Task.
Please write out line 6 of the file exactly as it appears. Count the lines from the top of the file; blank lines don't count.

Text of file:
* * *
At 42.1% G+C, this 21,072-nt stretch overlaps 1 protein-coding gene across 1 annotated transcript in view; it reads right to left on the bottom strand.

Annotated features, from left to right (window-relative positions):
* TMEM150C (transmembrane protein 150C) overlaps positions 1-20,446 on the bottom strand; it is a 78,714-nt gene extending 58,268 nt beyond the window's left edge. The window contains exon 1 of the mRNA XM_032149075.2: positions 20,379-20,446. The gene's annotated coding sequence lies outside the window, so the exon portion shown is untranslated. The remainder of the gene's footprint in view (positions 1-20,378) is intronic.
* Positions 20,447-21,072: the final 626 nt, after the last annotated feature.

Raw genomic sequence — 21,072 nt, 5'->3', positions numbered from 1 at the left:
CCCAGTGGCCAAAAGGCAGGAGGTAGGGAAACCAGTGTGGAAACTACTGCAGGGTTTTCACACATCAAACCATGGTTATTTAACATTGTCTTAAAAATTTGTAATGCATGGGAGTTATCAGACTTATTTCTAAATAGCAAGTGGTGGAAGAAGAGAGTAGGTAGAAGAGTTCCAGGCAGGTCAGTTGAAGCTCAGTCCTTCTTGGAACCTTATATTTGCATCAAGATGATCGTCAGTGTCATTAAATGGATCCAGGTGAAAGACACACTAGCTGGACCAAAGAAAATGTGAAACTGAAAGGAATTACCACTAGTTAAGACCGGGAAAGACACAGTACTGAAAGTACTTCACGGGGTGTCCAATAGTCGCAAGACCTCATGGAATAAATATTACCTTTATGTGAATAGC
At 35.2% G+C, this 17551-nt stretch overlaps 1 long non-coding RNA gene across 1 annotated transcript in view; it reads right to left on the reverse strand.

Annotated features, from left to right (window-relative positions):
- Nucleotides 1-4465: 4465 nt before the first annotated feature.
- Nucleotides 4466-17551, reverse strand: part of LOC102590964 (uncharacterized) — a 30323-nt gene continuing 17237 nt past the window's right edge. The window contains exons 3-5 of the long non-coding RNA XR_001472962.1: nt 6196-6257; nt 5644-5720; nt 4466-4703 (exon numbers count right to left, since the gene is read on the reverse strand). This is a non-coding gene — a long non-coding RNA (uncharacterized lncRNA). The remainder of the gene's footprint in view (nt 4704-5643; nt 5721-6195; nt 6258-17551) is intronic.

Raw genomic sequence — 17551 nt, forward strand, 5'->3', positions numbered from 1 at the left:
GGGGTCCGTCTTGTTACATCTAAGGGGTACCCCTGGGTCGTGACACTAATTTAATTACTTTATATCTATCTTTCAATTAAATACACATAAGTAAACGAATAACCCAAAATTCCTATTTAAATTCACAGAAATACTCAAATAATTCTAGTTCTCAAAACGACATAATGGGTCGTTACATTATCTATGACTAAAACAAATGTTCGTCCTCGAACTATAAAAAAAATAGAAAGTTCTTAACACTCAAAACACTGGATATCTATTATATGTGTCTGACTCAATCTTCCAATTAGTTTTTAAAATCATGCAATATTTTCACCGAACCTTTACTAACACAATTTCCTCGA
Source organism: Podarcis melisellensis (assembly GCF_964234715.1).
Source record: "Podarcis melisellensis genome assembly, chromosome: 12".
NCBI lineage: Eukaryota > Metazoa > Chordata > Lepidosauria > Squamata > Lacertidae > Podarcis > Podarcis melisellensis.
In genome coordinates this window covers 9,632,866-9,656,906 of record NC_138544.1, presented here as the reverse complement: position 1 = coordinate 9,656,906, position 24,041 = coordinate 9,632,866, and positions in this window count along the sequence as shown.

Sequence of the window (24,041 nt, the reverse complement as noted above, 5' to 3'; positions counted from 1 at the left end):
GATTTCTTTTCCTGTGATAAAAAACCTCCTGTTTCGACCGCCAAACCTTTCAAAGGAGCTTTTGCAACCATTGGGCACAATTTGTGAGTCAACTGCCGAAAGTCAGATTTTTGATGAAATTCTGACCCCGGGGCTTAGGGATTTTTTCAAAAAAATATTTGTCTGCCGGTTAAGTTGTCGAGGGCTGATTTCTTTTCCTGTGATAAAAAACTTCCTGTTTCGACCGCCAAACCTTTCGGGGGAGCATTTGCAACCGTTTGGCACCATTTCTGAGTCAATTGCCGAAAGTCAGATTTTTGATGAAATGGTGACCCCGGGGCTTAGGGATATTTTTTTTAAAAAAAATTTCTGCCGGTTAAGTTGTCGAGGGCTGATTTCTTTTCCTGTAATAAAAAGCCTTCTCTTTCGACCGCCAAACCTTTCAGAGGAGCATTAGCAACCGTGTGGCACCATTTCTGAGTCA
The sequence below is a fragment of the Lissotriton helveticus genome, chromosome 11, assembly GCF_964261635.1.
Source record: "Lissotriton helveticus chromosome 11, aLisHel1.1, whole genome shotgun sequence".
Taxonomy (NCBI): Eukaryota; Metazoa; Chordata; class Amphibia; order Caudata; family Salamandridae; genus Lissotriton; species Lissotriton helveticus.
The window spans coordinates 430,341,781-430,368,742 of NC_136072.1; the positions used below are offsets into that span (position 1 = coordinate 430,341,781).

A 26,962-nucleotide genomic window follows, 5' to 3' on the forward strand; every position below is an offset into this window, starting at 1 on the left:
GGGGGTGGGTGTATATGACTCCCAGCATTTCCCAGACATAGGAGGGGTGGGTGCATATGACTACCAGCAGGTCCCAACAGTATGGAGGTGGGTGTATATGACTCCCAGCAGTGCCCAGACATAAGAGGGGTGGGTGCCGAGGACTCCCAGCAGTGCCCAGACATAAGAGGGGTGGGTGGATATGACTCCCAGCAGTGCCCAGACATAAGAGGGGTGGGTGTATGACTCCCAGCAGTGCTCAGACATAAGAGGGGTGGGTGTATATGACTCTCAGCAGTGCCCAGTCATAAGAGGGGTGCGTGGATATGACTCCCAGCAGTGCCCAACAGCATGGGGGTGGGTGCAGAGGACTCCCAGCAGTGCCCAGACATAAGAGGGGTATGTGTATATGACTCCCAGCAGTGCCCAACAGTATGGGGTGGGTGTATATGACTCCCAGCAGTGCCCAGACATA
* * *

CCCAGTGGCCAAAAGGCAGGAGGTAGGGAAACCAGTGTGGAAACTACTGCAGGGTTTTCACACATCAAACCATGGTTATTTAACATTGTCTTAAAAATTTGTAATGCATGGGAGTTATCAGACTTATTTCTAAATAGCAAGTGGTGGAAGAAGAGAGTAGGTAGAAGAGTTCCAGGCAGGTCAGTTGAAGCTCAGTCCTTCTTGGAACCTTATATTTGCATCAAGATGATCGTCAGTGTCATTAAATGGATCCAGGTGAAAGACACACTAGCTGGACCAAAGAAAATGTGAAACTGAAAGGAATTACCACTAGTTAAGACCGGGAAAGACACAGTACTGAAAGTACTTCACGGGGTGTCCAATAGTCGCAAGACCTCATGGAATAAATATTACCTTTATGTGAATAGC